23. G. Ying, N. Jiang, C. Parra et al., “Bioprinted injectable hierarchically porous gelatin methacryloyl hydrogel constructs with shape-memory properties,” Advanced Functional Materials, vol. 30, no. 46, article 2003740, 2020. View at: Publisher Site | Google Scholar
  24. Y. Zhang, L. Wu, M. Zou, L. Zhang, and Y. Song, “Suppressing the step effect of 3D printing for constructing contact lenses,” Advanced Materials, vol. 34, no. 4, article 2107249, 2022. View at: Publisher Site | Google Scholar
  25. X. Wang, C. Yang, Y. Yu, and Y. Zhao, “In situ 3D bioprinting living photosynthetic scaffolds for autotrophic wound healing,” Research, vol. 2022, article 9794745, 11 pages, 2022. View at: Publisher Site | Google Scholar
  26. Z. Wang, Y. Wang, J. Yan et al., “Pharmaceutical electrospinning and 3D printing scaffold design for bone regeneration,” Advanced Drug Delivery Reviews, vol. 174, pp. 504–534, 2021. View at: Publisher Site | Google Scholar
  27. S. Dobres, G. Mula, J. Sauer, and D. Zhu, “Applications of 3D printed chimeric DNA biomaterials,” Engineered Regeneration, vol. 3, no. 1, pp. 13–23, 2022. View at: Publisher Site | Google Scholar
  28. W. Chen and W. Tao, “Precise control of the structure of synthetic hydrogel networks for precision medicine applications,” Matter, vol. 5, no. 1, pp. 18-19, 2022. View at: Publisher Site | Google Scholar
  29. Y. Zhang, J. Xu, Z. Fei et al., “3D printing scaffold vaccine for antitumor immunity,” Advanced Materials, vol. 33, no. 48, article 2106768, 2021. View at: Publisher Site | Google Scholar
  30. Z. Yu, Y. Xu, H. Yao et al., “A simple and general strategy for postsurgical personalized cancer vaccine therapy based on an injectable dynamic covalent hydrogel,” Biomaterials Science, vol. 9, no. 20, pp. 6879–6888, 2021. View at: Publisher Site | Google Scholar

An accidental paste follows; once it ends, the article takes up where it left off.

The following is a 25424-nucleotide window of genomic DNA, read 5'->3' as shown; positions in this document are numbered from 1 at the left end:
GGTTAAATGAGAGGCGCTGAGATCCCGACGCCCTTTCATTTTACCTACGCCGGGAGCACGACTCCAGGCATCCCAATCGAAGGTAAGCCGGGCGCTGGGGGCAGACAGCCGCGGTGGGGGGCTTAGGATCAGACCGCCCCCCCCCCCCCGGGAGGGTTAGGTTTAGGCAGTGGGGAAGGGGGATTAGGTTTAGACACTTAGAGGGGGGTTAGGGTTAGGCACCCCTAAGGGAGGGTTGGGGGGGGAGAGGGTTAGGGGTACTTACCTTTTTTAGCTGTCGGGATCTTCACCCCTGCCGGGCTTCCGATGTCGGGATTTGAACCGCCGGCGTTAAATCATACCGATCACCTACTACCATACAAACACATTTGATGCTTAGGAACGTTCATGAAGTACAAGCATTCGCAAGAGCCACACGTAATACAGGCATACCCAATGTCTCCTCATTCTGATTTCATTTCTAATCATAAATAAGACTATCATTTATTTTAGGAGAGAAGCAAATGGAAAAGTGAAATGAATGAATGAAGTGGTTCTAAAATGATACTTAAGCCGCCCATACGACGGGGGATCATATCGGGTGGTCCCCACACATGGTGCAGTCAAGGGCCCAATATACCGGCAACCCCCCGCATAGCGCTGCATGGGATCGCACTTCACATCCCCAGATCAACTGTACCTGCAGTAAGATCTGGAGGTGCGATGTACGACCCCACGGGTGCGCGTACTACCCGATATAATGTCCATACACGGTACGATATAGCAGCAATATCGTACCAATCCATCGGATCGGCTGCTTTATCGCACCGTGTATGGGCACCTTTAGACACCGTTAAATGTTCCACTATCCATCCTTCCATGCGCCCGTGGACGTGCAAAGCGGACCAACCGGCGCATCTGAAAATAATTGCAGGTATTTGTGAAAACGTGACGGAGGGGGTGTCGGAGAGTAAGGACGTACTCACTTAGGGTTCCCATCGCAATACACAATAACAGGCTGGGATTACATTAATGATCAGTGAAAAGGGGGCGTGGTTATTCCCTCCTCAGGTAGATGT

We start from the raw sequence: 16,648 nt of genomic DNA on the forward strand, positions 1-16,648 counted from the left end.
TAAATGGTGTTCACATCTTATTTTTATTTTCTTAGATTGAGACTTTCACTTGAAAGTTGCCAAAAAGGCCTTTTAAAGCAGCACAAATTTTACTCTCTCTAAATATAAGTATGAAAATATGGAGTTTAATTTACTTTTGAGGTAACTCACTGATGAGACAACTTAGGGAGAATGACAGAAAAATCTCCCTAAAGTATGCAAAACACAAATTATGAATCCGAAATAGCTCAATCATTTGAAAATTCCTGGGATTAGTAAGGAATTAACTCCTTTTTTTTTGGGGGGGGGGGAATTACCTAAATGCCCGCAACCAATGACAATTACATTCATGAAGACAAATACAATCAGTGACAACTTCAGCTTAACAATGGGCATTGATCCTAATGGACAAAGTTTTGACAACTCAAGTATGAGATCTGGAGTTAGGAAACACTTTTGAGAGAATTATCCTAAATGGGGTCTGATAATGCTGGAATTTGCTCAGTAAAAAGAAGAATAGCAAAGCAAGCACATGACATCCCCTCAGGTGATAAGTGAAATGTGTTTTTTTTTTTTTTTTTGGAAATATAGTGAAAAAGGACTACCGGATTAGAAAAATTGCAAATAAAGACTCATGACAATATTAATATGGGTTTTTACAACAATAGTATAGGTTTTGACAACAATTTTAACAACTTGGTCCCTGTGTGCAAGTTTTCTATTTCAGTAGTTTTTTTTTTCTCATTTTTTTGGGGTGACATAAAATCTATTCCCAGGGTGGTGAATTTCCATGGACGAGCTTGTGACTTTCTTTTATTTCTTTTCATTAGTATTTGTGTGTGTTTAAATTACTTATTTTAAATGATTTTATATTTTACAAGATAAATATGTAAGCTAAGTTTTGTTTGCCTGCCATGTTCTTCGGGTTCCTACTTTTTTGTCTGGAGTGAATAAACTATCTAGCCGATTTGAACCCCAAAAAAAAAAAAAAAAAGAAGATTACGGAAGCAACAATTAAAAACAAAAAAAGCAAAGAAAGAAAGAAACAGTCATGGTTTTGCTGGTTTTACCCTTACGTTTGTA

31. J. Ouyang, Q. Bu, N. Tao et al., “A facile and general method for synthesis of antibiotic-free protein-based hydrogel: wound dressing for the eradication of drug-resistant bacteria and biofilms,” Bioactive Materials, vol. 18, pp. 446–458, 2022. View at: Publisher Site | Google Scholar
  32. L. Jin, X. Guo, D. Gao et al., “NIR-responsive MXene nanobelts for wound healing,” NPG Asia Materials, vol. 13, no. 1, pp. 1–9, 2021. View at: Publisher Site | Google Scholar
  33. L. Sun, L. Fan, F. Bian, G. Chen, Y. Wang, and Y. Zhao, “MXene-integrated microneedle patches with innate molecule encapsulation for wound healing,” Research, vol. 2021, article 9838490, 9 pages, 2021. View at: Publisher Site | Google Scholar
  34. J. Wang, D. Huang, H. Yu, Y. Cheng, H. Ren, and Y. Zhao, “Developing tissue engineering strategies for liver regeneration,” Engineered Regeneration, vol. 3, no. 1, pp. 80–91, 2022. View at: Publisher Site | Google Scholar
  35. J. Ouyang, X. Ji, X. Zhang et al., “In situ sprayed NIR-responsive, analgesic black phosphorus-based gel for diabetic ulcer treatment,” Proceedings of the National Academy of Sciences of the United States of America, vol. 117, no. 46, pp. 28667–28677, 2020. View at: Publisher Site | Google Scholar
  36. G. Kuang, H. Lu, S. He et al., “Near‐infrared light‐triggered polyprodrug/siRNA loaded upconversion nanoparticles for multi‐modality imaging and synergistic cancer therapy,” Advanced Healthcare Materials, vol. 10, article 2100938, no. 20, 2021. View at: Publisher Site | Google Scholar